The garish yellow storefronts promising quick and easy cash are starting to dwindle in Alberta as the payday loan industry says provincial regulations put in place last year have made its signature product unsustainable.
The number of payday stores has dropped to about 195 from some 220 this time last year, according to Service Alberta.
Cash Money says it’s reduced the number of loans it issues from around 30,000 a month a year ago to a range of 1,500 to 1,800 as it denies all but the least risky borrowers.
“The situation in Alberta is unfortunate,” said Cash Money spokeswoman Melissa Soper. “Without profit we can’t risk losses, so we have to deny those with riskier credit scores.”
Alberta’s regulations require a payday loan cost no more than $15 per $100 borrowed and have a term of at least 42 days. They are part of a wider crackdown on an industry that gave nearly 4.5 million short-term, high-interest loans totalling $2.2 billion across Canada in 2014.
At the start of this year, British Columbia and Ontario both implemented lower borrowing costs and are exploring alternative lending options. Newfoundland and Labrador has committed to having its first regulations on the industry by the end of the year.
But it’s Alberta that has seen the most dramatic change recently, with the combined effect of the lower cost and longer borrowing time dropping the annual percentage rate from 600 per cent to 202 per cent for weekly payments over the 42-day period.
“Alberta is the most extreme,” said Tony Irwin, president of the Canadian Consumer Finance Association, which represents the payday loan industry.
“The six-week term has fundamentally changed the product.”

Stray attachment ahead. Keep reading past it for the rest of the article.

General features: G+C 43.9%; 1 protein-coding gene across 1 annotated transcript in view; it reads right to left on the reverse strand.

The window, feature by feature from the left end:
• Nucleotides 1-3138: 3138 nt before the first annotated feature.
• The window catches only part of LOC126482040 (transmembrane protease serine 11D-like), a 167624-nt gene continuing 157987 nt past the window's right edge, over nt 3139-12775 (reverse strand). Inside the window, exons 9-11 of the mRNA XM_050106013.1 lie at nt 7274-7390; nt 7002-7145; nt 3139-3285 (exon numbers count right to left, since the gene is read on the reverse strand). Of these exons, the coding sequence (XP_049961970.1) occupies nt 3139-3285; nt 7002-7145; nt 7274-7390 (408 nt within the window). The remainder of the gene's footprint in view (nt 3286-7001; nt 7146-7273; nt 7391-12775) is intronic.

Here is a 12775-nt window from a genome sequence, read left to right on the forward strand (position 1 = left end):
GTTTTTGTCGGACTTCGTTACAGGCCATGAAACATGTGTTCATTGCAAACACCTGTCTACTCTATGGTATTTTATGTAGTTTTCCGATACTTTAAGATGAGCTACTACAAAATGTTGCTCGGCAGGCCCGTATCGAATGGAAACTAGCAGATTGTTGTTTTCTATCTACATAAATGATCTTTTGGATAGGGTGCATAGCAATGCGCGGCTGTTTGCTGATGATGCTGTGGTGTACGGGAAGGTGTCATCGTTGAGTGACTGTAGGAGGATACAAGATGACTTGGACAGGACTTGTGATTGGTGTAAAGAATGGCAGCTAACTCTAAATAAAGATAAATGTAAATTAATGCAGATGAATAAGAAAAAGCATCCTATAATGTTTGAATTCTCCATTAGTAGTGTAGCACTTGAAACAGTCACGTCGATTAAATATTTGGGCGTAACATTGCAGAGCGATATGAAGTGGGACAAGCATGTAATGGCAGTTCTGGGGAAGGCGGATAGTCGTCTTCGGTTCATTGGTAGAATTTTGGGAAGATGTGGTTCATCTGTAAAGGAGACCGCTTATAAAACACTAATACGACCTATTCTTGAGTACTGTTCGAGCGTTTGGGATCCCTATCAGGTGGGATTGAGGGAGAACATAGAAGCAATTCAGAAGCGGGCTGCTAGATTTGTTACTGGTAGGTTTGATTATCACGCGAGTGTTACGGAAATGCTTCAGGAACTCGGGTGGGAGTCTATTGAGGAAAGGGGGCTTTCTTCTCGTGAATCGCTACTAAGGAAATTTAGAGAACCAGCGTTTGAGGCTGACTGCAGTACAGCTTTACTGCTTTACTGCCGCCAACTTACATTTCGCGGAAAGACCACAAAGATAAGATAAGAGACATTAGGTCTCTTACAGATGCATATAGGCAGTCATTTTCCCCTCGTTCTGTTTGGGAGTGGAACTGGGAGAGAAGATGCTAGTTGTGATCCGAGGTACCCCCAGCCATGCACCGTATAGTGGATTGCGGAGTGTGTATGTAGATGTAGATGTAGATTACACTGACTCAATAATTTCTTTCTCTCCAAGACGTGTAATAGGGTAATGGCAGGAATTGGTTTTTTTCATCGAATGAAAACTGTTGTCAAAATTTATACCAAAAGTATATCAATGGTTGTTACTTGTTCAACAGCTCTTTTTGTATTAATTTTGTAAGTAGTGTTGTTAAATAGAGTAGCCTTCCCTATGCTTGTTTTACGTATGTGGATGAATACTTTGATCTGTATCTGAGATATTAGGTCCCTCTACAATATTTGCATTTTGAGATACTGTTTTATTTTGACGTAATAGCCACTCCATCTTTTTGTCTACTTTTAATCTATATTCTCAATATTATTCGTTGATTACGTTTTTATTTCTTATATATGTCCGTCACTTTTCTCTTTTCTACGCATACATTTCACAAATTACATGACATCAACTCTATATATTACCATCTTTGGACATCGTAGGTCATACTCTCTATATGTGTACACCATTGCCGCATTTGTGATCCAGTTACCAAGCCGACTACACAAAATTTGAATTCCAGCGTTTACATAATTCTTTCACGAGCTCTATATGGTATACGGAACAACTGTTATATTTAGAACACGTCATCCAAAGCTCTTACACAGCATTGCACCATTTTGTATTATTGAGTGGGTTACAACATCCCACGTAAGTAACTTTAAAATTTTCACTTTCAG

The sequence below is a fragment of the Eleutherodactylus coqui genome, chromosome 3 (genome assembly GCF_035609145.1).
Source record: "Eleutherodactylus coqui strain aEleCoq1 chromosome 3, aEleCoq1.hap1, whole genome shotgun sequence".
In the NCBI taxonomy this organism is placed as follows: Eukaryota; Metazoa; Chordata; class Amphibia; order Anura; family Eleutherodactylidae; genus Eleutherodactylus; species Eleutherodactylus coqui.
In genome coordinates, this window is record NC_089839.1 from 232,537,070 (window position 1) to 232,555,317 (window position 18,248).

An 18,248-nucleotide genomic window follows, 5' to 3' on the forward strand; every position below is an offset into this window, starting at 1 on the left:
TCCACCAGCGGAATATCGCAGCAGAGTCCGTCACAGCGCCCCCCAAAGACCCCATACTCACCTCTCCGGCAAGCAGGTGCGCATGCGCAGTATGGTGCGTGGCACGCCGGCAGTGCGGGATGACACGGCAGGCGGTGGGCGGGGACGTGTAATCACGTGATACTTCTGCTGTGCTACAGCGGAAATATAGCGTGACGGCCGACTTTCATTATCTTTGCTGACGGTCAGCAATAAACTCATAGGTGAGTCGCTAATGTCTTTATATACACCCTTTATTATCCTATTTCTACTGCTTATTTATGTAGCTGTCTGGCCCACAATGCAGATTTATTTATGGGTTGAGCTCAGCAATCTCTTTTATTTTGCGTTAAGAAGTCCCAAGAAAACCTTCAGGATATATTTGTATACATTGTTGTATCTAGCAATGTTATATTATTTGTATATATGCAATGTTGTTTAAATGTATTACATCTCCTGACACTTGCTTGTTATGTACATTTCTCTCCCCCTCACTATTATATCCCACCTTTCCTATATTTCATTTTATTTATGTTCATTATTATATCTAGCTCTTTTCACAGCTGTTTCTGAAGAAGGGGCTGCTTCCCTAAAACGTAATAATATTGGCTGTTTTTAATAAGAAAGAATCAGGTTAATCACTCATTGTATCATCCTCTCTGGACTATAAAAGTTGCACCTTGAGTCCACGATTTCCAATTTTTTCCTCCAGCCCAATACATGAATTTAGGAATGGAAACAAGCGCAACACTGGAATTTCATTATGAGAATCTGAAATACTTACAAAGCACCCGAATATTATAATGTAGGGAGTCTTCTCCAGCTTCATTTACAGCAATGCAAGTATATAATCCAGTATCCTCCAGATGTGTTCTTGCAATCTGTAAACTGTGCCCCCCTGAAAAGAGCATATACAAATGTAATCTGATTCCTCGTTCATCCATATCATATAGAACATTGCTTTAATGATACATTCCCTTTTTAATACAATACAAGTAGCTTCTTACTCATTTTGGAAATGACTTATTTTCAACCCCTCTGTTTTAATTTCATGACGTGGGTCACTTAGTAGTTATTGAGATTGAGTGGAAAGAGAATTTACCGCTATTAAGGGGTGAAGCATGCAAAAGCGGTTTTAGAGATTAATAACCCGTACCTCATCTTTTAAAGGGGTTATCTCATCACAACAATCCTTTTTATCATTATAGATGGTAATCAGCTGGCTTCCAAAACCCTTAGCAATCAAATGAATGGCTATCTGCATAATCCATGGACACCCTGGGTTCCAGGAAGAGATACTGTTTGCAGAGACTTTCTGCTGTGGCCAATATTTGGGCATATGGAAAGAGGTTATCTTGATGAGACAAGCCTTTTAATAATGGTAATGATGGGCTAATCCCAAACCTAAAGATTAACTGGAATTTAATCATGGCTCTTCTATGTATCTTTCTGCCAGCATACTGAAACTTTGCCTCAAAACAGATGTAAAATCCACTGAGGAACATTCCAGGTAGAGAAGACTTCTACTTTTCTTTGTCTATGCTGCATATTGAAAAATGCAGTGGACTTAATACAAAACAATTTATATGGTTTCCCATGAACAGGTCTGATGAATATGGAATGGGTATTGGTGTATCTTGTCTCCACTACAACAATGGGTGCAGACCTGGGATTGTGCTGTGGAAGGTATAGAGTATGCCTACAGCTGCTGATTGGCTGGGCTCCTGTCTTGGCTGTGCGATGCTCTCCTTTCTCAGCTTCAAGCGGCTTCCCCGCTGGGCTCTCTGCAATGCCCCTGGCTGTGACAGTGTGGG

Alberta’s Act to End Predatory Lending, passed last year, is designed to prevent vulnerable borrowers from getting trapped in cycles of debt, said Stephanie McLean, minister of Service Alberta.
“My perspective has always been that we will put regulations into place that make a fair marketplace for Albertans,” said McLean.
She said she is encouraged by a partnership between ATB Financial and Cashco Financial to get people bank accounts, as well as the payday lending alternatives that credit unions in the province started last year, even though total loans issued from the three credit unions offering them so far only total in the hundreds.
The transition will take time as people learn about the new offerings, McLean said, adding that the policies weren’t expected to revolutionize the lending market overnight.
“Instead of popping a balloon, we’re slowly letting the air out of it.”
Watch below: Payday loans can be a quick fix for people low on cash. Financial expert Leanne Salyzyn explains their pros and cons.
Similar efforts are underway in other provinces with varying results.
In Ontario, the Windsor Family Credit Union launched its own payday loan product last August, with president Eddie Francis saying more than a thousand loans at 37 per cent interest have been handed out under the program.
“The uptake was quick, it was immediate, which means it is doing its job,” Francis said. “People are able to come to us for quick and easy, hassle-free loans, at a much reduced interest rate.”
IN DEPTH: Canada’s instability trap
He said the program’s average loan is about $300 over a two-week pay cycle, compared with about $1,600 at Servus Credit Union, one of the Alberta institutions.
“We did not come in here trying to create a product that would force a change in behaviour,” said Francis. “They don’t want a two-month loan. They want a two-week loan.”
Shelley Vandenberg, president of First Calgary Financial, said the credit union offers a low-cost payday loan and budgeting advice to make sure a loan doesn’t worsen the situation, but some people aren’t interested in that.
“Sometimes people just don’t want help, they just want money,” said Vandenberg.
Irwin at the Canadian Consumer Finance Association said that with limited lending options, some borrowers are resorting to online lenders that may not face the same restrictions as the payday loan industry.
He said the industry is also looking at alternatives like instalment loans and other products to stay afloat.
In Quebec, where a long-standing 35 per cent annual interest rate limit prevented the payday loan industry from taking off in the province, Money Mart offers cheque cashing, gold buying, and money transfers, but not loans.
Irwin said the payday loan industry also provides brochures on financial advice and has partnered with some credit counsellors, but ultimately people have to decide what’s right for them.
“You can provide the information, but of course after that, people do have to make their own choices.”